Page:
I have had the greatest honor and pleasure of knowing some really amazing women and girls throughout my life. They are brilliant, funny, talented bibliophiles, and each month I’d like to share their stories too.

IMG_0085This month, my featured Cool Girl is author Lizette Valles. Lizette loves to hear, read, and tell beautiful stories. Her children’s bilingual book Land of the Lost Socks/ La Tierra de los Calcetines Perdidos was published in 2012, and she is currently working on a second book entitled My Life is Richer Because of You: Reflections on My Special Needs Sibling. As a high school librarian, her desire is to ignite a passion for reading within her students while glorifying God in all she does.

Here is her book recommendation for December’s Cool Girls Read:

Wonder by R.J. Palacio, a book that I love and that I hope will find its way into the hands of many, has so deeply resonated with me that I don’t believe I will ever get over it (nor do I want to!). Although categorized as YA lit, it’s a story that every human being should read. The main character, August (Auggie) Pullman, is a 5th grader with a severe facial deformity, who is at once honest and humorous. Kids call him a freak, orc, and E.T. (among other names), causing him to fully realize how his appearance disturbs others. However, there’s hope that comes from human kindness, compassion, and friendship that refuses to be trumped by cruelty. The book is written from the POVs of Auggie, his friends, and family, a welcomed element that greatly adds insight that we might otherwise not have. Wonder’s originality, poignancy, and overall call for empathy has had a positively seismic impact on my soul!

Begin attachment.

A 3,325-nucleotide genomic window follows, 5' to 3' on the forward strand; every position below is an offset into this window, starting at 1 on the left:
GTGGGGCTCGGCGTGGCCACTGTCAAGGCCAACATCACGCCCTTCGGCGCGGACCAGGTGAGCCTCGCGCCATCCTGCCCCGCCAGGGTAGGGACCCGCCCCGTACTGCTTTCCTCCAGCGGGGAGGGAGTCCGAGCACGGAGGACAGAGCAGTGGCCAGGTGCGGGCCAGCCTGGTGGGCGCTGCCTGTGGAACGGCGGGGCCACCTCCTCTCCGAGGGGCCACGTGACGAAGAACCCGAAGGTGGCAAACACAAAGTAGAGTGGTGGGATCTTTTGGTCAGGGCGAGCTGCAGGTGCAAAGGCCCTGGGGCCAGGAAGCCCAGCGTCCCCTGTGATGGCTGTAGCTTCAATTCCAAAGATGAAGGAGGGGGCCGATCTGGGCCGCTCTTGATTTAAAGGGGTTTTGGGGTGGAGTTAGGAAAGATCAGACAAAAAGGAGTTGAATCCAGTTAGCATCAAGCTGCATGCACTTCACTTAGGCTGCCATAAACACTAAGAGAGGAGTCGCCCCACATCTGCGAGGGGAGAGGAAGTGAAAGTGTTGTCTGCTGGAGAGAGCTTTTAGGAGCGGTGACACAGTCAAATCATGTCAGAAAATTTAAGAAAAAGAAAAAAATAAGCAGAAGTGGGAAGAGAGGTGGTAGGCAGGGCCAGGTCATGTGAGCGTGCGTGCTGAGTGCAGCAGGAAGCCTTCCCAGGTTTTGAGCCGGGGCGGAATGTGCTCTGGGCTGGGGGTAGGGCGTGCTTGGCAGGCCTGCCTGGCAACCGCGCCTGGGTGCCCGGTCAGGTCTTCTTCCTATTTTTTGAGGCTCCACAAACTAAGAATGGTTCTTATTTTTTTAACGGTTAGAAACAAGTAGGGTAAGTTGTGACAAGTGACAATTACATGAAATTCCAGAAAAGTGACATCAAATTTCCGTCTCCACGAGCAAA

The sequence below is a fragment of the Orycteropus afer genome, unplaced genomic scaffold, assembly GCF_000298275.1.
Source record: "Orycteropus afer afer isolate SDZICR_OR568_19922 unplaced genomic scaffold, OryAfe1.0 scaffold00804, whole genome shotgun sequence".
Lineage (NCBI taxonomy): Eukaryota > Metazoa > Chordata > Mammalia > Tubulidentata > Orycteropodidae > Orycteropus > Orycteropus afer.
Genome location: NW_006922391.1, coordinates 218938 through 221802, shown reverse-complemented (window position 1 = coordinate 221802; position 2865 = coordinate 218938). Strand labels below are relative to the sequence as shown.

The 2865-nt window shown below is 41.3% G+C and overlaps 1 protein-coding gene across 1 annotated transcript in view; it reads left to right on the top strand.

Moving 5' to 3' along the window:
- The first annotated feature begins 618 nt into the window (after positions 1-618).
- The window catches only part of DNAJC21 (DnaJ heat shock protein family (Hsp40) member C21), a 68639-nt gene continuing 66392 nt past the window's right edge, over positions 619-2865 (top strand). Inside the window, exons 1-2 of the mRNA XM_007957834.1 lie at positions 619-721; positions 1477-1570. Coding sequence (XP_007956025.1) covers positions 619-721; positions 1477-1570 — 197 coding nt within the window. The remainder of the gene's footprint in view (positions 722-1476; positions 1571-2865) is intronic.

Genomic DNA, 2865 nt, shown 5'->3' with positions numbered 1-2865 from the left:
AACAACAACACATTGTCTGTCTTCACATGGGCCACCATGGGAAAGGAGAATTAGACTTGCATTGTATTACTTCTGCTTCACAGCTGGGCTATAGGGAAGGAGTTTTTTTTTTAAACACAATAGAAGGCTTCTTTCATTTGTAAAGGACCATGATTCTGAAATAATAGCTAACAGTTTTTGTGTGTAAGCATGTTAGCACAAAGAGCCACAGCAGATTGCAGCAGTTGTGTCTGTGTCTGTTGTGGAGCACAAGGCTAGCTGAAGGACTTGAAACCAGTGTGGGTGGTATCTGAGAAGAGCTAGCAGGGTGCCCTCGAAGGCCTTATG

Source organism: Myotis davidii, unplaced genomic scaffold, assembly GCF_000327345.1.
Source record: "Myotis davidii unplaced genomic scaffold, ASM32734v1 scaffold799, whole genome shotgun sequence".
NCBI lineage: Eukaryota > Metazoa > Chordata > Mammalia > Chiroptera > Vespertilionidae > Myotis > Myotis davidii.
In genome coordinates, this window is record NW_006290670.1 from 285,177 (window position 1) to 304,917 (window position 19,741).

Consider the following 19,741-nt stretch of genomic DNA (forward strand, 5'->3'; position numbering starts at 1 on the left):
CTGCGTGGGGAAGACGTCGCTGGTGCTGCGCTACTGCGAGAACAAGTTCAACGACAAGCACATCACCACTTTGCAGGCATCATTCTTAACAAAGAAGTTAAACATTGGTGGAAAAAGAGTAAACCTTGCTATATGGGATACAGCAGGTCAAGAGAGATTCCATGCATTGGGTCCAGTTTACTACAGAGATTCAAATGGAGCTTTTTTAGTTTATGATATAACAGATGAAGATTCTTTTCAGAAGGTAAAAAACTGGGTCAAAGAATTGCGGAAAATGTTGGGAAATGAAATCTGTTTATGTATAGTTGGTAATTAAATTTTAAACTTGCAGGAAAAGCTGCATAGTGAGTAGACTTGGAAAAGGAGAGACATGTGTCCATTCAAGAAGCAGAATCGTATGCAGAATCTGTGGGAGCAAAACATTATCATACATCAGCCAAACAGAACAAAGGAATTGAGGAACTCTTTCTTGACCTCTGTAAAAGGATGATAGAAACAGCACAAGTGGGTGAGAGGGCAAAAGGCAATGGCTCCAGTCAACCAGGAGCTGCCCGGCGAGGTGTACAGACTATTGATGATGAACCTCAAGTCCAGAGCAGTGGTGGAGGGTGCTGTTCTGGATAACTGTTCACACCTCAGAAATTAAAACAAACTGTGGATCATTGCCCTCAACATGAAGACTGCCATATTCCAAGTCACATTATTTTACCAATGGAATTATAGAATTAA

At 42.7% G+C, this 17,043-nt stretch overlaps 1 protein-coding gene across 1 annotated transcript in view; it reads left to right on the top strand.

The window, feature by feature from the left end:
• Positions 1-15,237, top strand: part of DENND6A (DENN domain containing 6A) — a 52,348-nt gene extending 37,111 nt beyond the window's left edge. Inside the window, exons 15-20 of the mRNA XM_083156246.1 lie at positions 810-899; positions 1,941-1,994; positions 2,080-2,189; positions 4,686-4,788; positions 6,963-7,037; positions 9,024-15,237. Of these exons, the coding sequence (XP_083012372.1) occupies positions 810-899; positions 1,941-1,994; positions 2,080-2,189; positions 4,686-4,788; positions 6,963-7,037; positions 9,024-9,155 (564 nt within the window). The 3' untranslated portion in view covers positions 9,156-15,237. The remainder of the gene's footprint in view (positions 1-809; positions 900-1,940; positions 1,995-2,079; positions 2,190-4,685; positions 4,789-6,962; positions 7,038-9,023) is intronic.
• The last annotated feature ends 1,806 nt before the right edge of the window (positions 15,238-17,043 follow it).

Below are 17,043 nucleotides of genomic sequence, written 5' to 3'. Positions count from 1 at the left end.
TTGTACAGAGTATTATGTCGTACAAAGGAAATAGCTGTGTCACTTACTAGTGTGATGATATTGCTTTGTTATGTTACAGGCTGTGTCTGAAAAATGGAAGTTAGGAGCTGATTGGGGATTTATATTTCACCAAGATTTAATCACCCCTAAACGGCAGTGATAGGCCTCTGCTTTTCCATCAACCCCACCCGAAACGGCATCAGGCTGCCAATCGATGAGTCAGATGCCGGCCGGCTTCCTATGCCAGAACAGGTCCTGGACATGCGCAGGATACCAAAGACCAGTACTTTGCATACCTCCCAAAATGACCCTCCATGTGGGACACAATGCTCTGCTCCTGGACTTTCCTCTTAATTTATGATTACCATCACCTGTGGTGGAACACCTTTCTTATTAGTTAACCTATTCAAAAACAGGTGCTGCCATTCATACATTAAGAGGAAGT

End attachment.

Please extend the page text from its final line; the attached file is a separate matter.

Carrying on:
I hope that you will share your story too! If you are interested in sharing your Cool Girls Read story, send me an email at lipstickpartymag (@) I look forward to reading all of your stories and recommendations.

A Tribute to a Pen

By Apurba Mazumdar

What does a pen signify to us? It is a solid object acting as a medium to express our subdued thoughts on a paper. It is sometimes called a mirror, a reflection of our selves, to what we look at or what we think. Just like a crown symbolizes kingship, a sword symbolizes bravery; similarly a pen stands for expressing one’s inner feelings, outburst of emotions, or any matter of concern in the form of strong words. A literary person is thought to be a product of a society and creates his piece of art as his reaction to his own life. Influences varying from person to person, resulting in changing views and those who take interest in such literary sculpting, gives exposure to such writing skills that scores the moment of glory.